Following and Followers: At a basic level, anyone can follow anyone on Twitter. Just like anyone can visit or to gather information. What you put on Twitter is an information feed about yourself or your company. How much you share, when you share it, or how you share it should reflect the image you're trying to get across. That might be formal or casual, fun-loving or serious, personal or business. And if you present something interesting, you can expect to have others want to "follow" you. These might be friends, business partners or complete strangers. For those concerned with security or privacy, Twitter does allow granular controls over who follows you, how they are allowed to request a "follow", and if you'd eventually like to "block" them. But I'd suggest that in order to truly get value from #1 (above), the more open you are, the more connections you'll be able to make. And you never know where that next great connection is going to come from. The next great partner, the next great job offer, the next great customer order. But it definitely won't come if you always have your "blockers" up.

Announcing Information: A simple way to get started with Twitter is to use it to announce information about your company (or personal interest). Product announcements, new blog posts, breaking news, or coupons/specials are all great ways to keep customers updated about what's happening that could be valuable to them. While this isn't necessarily a two-way conversation, it is a simple way for customers that love your brand or products to follow your latest activities.

Enhancing Customer Support: I've written about this before. Twitter in no way replaces a friendly voice, but it can augment the overall experience. Especially for those situations where people want immediate updates. Companies like Zappos and have embraced this community and are embedding it into their operations and products. And as more Gen-Y people join the workforce, they are going to be expecting the availability (and integration) of the tools that they use in their personal life, so getting ahead of this now is very important.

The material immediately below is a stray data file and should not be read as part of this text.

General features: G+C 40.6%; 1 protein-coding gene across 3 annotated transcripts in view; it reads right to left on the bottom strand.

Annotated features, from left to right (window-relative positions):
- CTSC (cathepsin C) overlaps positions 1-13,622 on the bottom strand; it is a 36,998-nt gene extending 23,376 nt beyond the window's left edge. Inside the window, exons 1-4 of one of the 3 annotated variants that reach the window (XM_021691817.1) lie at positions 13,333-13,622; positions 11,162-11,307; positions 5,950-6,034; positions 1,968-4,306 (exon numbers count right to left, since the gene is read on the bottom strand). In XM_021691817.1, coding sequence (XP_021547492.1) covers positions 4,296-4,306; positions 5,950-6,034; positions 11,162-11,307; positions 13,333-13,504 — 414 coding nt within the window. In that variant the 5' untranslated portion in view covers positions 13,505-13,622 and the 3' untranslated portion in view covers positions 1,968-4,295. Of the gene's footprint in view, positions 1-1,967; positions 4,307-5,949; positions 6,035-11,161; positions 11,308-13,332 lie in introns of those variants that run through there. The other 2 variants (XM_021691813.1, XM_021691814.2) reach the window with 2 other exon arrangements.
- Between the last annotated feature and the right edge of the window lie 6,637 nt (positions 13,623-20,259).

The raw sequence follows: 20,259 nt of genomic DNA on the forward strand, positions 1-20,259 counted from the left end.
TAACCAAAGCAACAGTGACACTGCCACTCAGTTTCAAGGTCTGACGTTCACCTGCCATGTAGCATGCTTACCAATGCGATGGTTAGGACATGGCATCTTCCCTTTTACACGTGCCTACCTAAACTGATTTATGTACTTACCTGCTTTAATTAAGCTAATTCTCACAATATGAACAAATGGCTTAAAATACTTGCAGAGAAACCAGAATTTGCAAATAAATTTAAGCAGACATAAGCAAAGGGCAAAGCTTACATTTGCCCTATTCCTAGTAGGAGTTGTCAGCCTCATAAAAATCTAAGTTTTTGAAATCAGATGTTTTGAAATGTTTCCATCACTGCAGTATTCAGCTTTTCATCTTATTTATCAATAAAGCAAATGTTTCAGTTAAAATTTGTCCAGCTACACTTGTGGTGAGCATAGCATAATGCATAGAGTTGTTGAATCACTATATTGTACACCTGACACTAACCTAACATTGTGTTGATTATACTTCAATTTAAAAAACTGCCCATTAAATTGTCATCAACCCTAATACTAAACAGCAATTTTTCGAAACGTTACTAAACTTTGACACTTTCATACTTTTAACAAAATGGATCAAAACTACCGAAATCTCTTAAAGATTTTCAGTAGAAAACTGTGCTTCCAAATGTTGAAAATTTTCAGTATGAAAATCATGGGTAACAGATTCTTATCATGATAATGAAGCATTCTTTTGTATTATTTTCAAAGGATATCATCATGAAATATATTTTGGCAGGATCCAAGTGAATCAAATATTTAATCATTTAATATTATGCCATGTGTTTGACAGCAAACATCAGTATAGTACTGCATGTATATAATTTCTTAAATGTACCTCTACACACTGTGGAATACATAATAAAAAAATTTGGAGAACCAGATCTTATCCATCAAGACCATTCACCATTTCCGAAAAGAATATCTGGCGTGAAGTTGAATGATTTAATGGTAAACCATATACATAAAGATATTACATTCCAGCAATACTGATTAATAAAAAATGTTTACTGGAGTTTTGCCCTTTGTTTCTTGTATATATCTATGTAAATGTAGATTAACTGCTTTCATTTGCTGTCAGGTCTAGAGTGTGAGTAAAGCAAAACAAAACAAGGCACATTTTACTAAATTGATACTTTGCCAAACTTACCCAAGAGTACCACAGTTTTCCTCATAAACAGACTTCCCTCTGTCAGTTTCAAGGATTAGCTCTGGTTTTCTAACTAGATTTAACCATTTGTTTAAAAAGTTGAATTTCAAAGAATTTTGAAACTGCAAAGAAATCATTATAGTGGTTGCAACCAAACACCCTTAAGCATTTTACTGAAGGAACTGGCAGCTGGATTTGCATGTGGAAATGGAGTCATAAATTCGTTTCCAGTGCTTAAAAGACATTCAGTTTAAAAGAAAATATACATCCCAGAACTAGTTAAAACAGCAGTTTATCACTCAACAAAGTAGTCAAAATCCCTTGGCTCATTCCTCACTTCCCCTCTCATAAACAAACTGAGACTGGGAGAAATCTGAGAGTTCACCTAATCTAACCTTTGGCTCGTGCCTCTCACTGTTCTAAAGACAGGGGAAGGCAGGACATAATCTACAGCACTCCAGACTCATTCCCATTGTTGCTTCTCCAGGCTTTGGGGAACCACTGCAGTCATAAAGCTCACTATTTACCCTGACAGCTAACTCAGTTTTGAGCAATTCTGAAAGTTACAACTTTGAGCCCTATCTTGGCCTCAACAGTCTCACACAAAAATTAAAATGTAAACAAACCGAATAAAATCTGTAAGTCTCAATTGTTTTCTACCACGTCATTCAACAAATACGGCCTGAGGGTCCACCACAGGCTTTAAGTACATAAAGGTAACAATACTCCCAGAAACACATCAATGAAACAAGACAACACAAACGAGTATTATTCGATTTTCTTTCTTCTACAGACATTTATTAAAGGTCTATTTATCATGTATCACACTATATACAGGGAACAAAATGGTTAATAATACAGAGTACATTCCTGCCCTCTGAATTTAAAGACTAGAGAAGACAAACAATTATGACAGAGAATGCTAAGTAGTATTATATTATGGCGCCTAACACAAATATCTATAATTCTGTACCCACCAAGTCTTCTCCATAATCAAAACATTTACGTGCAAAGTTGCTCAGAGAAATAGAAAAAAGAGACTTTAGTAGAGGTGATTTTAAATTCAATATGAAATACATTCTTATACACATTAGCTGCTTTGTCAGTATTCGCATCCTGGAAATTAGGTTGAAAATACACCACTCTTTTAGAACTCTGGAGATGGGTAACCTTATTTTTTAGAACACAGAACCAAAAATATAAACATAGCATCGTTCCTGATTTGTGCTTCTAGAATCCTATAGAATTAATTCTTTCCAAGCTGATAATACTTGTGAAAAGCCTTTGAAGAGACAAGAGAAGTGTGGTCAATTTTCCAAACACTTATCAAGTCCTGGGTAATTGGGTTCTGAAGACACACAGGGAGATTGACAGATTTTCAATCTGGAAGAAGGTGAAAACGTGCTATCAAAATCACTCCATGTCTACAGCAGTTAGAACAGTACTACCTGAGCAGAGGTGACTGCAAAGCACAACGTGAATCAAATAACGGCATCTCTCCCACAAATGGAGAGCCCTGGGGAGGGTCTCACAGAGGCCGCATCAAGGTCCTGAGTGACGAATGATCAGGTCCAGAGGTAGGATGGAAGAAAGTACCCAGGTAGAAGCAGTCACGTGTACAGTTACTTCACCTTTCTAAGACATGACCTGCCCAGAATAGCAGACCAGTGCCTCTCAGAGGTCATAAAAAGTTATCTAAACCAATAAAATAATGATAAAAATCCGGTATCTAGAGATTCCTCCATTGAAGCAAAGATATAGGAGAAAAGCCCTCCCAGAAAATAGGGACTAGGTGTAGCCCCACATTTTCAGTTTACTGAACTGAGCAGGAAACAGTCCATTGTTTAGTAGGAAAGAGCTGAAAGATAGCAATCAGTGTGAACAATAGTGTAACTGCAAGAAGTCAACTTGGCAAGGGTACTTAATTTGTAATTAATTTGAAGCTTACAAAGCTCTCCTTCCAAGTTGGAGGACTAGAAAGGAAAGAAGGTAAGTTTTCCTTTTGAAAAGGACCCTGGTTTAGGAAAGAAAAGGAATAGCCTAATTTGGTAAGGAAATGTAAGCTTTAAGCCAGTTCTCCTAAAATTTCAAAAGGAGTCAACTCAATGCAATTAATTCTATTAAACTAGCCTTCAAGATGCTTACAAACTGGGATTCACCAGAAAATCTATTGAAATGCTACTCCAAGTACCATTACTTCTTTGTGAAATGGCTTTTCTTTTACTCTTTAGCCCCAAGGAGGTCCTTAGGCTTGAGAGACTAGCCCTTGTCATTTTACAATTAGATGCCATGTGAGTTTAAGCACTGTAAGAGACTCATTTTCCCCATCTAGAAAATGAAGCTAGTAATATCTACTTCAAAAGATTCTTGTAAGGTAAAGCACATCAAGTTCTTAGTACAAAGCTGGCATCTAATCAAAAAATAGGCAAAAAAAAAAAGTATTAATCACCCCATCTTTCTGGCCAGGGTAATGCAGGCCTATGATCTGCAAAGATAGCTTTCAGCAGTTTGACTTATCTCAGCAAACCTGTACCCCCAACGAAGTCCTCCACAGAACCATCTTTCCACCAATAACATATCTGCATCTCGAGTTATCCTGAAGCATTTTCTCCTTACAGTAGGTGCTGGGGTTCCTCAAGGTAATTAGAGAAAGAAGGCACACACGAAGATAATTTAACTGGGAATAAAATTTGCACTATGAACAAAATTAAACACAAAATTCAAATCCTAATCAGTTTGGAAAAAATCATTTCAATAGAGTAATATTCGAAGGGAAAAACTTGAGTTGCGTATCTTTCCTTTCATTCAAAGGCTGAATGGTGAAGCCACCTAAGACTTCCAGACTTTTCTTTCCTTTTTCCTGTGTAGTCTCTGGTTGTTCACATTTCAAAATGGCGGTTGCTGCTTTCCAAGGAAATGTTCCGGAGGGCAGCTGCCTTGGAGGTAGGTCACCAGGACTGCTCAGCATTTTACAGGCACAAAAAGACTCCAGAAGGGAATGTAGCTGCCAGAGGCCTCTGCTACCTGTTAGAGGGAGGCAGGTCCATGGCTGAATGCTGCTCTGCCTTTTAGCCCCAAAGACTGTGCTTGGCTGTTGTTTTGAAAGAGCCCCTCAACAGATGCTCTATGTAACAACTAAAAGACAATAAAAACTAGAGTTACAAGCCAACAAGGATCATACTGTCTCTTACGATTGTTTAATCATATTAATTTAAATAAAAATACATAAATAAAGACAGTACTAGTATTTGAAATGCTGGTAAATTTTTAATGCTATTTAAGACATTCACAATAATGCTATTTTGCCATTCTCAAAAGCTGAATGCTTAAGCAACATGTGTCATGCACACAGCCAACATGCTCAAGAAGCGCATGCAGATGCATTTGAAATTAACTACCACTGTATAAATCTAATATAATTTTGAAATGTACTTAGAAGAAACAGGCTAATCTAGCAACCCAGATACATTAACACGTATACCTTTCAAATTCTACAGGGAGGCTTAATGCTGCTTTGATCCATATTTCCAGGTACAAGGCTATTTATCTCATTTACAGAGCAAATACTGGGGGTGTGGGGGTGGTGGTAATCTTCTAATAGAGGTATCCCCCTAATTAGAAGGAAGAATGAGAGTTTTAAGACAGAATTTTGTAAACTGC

Solicit Feedback from Customers: What would you like to know about your customers, or products or service? Why not ask them? If you generate enough of a following (see #2 above), you'll start to get feedback. It may not all be positive, but that's OK. We learn more from problems than pats-on-the-back.

Create a New Image: Do you wish that people, customers, partners, media thought you were something different than they do today? This is an opportunity to help shape that new image, and get immediate feedback to the changes.

From a personal perspective, I use Twitter as a extension of my efforts to market our products and services, as well as connect with customers. We announce new products, events, and services. We have industry discussions. We listen to what our customers are saying about the company, as well as our competition. While I can't draw a complete correlation, we have found that the traffic to our content sources (website, blogs, online libraries) have been up 50-100% month over month since we began more actively using Twitter as a means of managing information. Obviously results will vary from company to company, but so far we've been happy with the return on a very small investment of resources and time.